Monday, October 04, 2010

A darkness descends on Newbury - Periplum, Arquiem review

What an atmosphere... I love a party with a happy atmosphere...

Arquiem, by Periplum, Newbury town centre, Friday, September 3 and Saturday, September 4

THERE were very strange goings-on afoot in Newbury town centre over the weekend, as a cart trundled its way from the Market Place, through Mansion House Street and Bridge Street and into Northbrook Street, and back again, telling a dark story of love, murder, and execution.

The crowd was shifted constantly by the cart, stiltwalkers and mysterious perambulators, and glowing pyrotechnics, as they were transformed by the performance from curious modern-day locals into a mob from another era, first hunting down and then baying for the blood of a teenage boy who has apparently killed the girl he loved to preserve her perfection.

Presented by Periplum as part of The Corn Exchange’s outdoor arts programme funded by the Greenham Common Trust, Arquiem was a free 45-minute performance based on Blake’s Songs of Innocence & Experience and Browning’s Porphyria's Lover, combining theatre, acrobatics, doom-laden music and stunning imagery into an unsettling and memorable experience. Corpses twitched underneath veils, condemning priest-like figures stalked through the crowd, and a manic-eyed executioner asked who present had not been tempted to commit such a crime, while taunting the boy as if a rag doll.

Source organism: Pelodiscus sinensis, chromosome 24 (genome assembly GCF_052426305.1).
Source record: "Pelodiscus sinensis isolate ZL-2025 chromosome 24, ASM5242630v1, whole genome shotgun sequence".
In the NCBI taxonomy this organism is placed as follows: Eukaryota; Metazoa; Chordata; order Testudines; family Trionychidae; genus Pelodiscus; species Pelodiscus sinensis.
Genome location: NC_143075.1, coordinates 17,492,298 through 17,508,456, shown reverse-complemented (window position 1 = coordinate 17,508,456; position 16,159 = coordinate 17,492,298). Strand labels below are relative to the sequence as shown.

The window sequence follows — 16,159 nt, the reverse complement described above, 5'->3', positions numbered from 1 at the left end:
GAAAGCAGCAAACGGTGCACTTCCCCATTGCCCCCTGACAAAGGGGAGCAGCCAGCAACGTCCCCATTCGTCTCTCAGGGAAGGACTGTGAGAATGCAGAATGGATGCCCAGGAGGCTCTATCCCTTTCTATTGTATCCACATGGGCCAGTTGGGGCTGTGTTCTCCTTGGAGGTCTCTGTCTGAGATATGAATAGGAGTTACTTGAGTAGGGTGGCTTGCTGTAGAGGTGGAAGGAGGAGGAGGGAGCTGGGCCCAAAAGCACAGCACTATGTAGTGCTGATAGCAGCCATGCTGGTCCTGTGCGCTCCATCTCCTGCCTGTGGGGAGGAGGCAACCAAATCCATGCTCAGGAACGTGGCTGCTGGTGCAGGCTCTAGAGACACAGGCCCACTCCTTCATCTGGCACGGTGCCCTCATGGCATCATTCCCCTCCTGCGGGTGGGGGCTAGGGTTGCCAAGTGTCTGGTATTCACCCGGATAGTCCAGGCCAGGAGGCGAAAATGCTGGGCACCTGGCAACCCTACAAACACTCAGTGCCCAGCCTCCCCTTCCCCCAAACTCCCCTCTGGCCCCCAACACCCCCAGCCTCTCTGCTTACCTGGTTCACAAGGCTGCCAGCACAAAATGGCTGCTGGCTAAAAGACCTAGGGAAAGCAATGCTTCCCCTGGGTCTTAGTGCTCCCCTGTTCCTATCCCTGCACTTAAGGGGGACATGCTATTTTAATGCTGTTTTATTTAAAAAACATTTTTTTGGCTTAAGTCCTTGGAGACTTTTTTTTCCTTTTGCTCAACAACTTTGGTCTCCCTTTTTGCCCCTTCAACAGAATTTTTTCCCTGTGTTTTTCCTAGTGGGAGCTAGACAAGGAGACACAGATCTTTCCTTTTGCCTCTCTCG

As a white balloon soared skywards - the killer’s soul, or that of his love? - the boy protested his innocence, but it was to no avail - the crowd had seen the crime committed for themselves, the shadows cast large on the walls of the tall Bridge Street buildings. The revelation of his very young age - just 13 - came too late. The crowd had spoken, and the boy was hung.

It was not always been easy to see and hear the performers owing to the size of the crowd and the layout of Newbury’s darkened streets, and it appeared that an unfortunate fault with the sound on Friday night rather muted the actual moment of the accused’s hanging, leaving some of the crowd more baffled than baying. However, many said they would return the next night, and more prepared, weave their way closer to the action to truly sense the terrifying, yet vibrant atmosphere of this fascinating performance.

  • First published in Newbury Weekly News, September 9 2010

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